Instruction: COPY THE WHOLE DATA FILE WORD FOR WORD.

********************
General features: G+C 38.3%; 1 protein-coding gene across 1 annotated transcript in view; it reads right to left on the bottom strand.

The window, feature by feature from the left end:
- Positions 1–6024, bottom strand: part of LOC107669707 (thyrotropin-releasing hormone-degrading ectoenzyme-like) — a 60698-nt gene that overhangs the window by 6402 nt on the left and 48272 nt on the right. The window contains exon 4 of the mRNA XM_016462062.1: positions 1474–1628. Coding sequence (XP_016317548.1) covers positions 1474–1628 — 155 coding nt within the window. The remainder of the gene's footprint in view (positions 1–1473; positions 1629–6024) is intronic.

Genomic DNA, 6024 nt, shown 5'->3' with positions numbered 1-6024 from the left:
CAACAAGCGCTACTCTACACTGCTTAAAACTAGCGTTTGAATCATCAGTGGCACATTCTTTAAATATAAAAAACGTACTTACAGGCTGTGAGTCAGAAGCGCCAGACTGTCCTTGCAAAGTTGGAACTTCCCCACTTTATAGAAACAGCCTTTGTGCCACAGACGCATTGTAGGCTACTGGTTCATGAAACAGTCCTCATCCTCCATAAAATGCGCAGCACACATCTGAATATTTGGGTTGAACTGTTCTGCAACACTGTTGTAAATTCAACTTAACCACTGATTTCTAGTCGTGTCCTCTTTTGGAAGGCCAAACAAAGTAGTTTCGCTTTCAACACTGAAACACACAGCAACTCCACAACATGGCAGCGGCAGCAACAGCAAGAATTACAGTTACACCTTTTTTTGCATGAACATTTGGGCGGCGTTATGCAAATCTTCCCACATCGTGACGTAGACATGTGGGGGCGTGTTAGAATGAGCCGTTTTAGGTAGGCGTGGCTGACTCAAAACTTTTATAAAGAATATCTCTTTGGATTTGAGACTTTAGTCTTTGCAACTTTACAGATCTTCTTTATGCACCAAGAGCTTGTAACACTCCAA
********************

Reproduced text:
General features: G+C 38.3%; 1 protein-coding gene across 1 annotated transcript in view; it reads right to left on the bottom strand.

The window, feature by feature from the left end:
- Positions 1–6024, bottom strand: part of LOC107669707 (thyrotropin-releasing hormone-degrading ectoenzyme-like) — a 60698-nt gene that overhangs the window by 6402 nt on the left and 48272 nt on the right. The window contains exon 4 of the mRNA XM_016462062.1: positions 1474–1628. Coding sequence (XP_016317548.1) covers positions 1474–1628 — 155 coding nt within the window. The remainder of the gene's footprint in view (positions 1–1473; positions 1629–6024) is intronic.

Genomic DNA, 6024 nt, shown 5'->3' with positions numbered 1-6024 from the left:
CAACAAGCGCTACTCTACACTGCTTAAAACTAGCGTTTGAATCATCAGTGGCACATTCTTTAAATATAAAAAACGTACTTACAGGCTGTGAGTCAGAAGCGCCAGACTGTCCTTGCAAAGTTGGAACTTCCCCACTTTATAGAAACAGCCTTTGTGCCACAGACGCATTGTAGGCTACTGGTTCATGAAACAGTCCTCATCCTCCATAAAATGCGCAGCACACATCTGAATATTTGGGTTGAACTGTTCTGCAACACTGTTGTAAATTCAACTTAACCACTGATTTCTAGTCGTGTCCTCTTTTGGAAGGCCAAACAAAGTAGTTTCGCTTTCAACACTGAAACACACAGCAACTCCACAACATGGCAGCGGCAGCAACAGCAAGAATTACAGTTACACCTTTTTTTGCATGAACATTTGGGCGGCGTTATGCAAATCTTCCCACATCGTGACGTAGACATGTGGGGGCGTGTTAGAATGAGCCGTTTTAGGTAGGCGTGGCTGACTCAAAACTTTTATAAAGAATATCTCTTTGGATTTGAGACTTTAGTCTTTGCAACTTTACAGATCTTCTTTATGCACCAAGAGCTTGTAACACTCCAA